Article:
The New Mexico Court of Appeals affirmed a jury award of $8.3 million in damages for a city’s violation of a developer’s procedural due process rights. The court ruled the developer established it had a constitutionally protected property interest in its property’s existing zoning, which the city council violated by not meeting the criteria applicable to a downzoning.
The decision is the latest chapter in a 13-year saga involving a prior decision by the court of appeals, later reversed by the New Mexico Supreme Court . Albuquerque Commons (ACP) leased a 28-acre parcel of land, formerly the site of a Catholic high school, in the city’s Uptown Sector. The land was zoned SU-3, for high-intensity mixed uses, under the city’s 1981 sector plan. ACP later sold the leasehold interest to another developer. A 1994 plan for developing the site was withdrawn because of public opposition. Later that year, the city began a comprehensive review of the 1981 sector plan. Before it was finished, the developers submitted a revised plan. The city speeded up consideration of the sector plan revisions and adopted a new sector plan in 1995.
ACP sought review of the 1995 plan, claiming violation of its due process rights and an unconstitutional taking. A jury issued a verdict in favor of ACP on both claims. The court of appeals reversed. The Supreme Court reversed the court of appeals’ ruling, holding the 1995 sector plan constituted a downzoning of ACP’s property, carried out without reference to the criteria justifying a downzoning, which would have triggered a quasi-judicial process. The court remanded the case to the court of appeals to determine, inter alia, whether ACP had a constitutionally protected interest that would satisfy the threshold requirements of a claim under 42 U.S.C. § 1983.
Establishing whether a party has a constitutionally protected property right involves an initial determination whether there is a state-created substantive property right and whether that right triggers federal due-process protection, the court observed. While a landowner has no vested right in any particular zoning classification, under existing state-court precedent and the city’s applicable zoning regulation, before initiating a downzoning, the city had to demonstrate that the original zoning was mistaken, changed conditions in the neighborhood required a rezoning, or (under the city regulations) a different use category would be more advantageous to the community. Thus, ACP had a right to the benefit of the 1981 sector plan unless the city could demonstrate one of the criteria necessary to support a downzoning.
The court then turned to the question whether ACP had a legitimate claim of entitlement to a federally protected property interest. When considering land-use regulations, the entitlement analysis turns on the decision maker’s degree of discretion. That required determining whether applicable law limited the city’s discretion to change the sector plan. The criteria for justifying zoning map amendments are substantive and direct limitations on the city’s discretion, the court said. By its own rules, the city cannot amend the zone map without demonstrating in some way at least one of those criteria. The language of the regulations and the state supreme court ruling was sufficiently mandatory to support a claim of entitlement to the existing zoning under the circumstances presented in this case, the court concluded.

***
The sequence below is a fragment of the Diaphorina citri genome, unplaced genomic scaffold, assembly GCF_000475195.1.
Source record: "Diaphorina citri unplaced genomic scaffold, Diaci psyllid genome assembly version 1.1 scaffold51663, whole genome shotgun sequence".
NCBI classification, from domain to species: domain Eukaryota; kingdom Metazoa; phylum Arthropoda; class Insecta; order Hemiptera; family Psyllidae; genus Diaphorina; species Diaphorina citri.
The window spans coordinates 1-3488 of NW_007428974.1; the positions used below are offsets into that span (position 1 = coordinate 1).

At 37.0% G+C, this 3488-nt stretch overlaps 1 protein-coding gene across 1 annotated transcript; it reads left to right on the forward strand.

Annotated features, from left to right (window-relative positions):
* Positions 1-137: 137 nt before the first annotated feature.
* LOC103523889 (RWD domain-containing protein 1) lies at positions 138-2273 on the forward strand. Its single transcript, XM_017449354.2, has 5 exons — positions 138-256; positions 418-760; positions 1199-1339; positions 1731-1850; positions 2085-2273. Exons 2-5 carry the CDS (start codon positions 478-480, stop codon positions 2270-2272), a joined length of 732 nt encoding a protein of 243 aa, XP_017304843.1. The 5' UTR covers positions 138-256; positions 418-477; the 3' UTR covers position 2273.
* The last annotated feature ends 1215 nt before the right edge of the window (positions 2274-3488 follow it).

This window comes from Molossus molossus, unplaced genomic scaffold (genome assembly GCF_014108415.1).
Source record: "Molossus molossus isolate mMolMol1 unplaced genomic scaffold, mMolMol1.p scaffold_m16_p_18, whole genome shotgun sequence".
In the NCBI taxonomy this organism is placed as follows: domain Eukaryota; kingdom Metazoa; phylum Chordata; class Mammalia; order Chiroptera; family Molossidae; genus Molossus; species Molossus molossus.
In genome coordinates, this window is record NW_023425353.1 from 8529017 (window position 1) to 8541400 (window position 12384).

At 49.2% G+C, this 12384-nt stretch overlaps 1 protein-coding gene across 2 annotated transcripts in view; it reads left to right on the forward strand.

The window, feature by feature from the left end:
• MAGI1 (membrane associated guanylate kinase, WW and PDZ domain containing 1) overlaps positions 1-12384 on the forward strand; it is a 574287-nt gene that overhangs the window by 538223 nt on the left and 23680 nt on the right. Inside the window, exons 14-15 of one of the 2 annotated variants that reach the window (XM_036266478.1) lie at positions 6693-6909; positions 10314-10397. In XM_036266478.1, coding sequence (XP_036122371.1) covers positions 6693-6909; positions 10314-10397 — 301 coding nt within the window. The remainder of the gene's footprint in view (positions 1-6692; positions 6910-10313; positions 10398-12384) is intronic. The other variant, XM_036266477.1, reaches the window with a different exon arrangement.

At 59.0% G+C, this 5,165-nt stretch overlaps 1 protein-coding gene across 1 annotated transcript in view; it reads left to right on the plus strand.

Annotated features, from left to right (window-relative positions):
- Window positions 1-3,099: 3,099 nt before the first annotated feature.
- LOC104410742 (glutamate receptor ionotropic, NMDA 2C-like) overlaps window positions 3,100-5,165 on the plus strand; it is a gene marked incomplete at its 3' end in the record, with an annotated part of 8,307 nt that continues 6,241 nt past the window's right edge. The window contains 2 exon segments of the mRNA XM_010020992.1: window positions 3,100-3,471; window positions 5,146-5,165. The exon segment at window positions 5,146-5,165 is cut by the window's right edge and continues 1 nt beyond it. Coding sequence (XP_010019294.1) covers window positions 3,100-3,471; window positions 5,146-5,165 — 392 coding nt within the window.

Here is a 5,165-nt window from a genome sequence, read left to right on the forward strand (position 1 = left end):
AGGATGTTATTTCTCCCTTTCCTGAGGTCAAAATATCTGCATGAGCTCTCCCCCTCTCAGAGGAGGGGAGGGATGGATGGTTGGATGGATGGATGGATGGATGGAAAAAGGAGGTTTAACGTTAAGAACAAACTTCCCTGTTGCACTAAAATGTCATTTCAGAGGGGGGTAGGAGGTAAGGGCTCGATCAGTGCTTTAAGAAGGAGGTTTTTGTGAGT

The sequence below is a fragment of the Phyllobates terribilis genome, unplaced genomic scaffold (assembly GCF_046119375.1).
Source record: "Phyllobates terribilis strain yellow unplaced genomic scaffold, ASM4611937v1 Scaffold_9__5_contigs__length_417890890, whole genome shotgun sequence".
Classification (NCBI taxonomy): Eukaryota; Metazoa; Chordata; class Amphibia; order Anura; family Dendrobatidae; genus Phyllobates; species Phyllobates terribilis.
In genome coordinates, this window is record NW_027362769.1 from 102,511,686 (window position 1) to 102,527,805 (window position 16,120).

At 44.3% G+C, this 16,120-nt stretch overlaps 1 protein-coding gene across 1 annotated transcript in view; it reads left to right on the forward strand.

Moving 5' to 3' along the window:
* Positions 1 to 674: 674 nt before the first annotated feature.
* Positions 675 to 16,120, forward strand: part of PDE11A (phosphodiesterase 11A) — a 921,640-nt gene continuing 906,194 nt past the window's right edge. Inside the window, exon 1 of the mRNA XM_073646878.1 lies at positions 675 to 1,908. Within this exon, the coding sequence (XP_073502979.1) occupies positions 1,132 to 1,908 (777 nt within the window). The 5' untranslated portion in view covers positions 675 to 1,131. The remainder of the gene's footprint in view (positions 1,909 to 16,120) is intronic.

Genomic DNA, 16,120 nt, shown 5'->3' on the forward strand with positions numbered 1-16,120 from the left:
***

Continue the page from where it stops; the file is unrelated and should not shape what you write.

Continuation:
The court rejected the city’s contention that ACP received all the process it was due. It acknowledged that failing to hold a quasi-judicial hearing on a zoning change was not in itself a deprivation of due process. However, the opportunity to be heard in a meaningful manner at a meaningful time is a fundamental requirement of due process, it said.
In its review of the downzoning issue, the supreme court said the city made no effort to provide ACP an impartial tribunal by limiting ex parte contacts with members of the city council. In this case, there was ex parte contact between a council member and an individual who encouraged her not to propose amendments that would have allowed ACP to proceed with its project, the court noted. That contact had a direct negative effect on ACP’s protected property rights. An impartial tribunal would have had much value as an additional safeguard of those rights. Because the city failed to provide ACP with an impartial tribunal, it violated the developer’s right to procedural due process, the court concluded.
Albuquerque Commons Partnership v. City Council of Albuquerque, 2006-NMCA-143, 140 N.M. 751, 149 P. 3d 67 (10/30/2008 )
The opinion can be accessed here.
The amicus brief of the American Planning Association can be accessed here.
Special thanks to James Lawlor, Esq. of the Land Use Legal Report for providing this abstract. For information about this monthly Report, please email James Lawlor at email@example.com .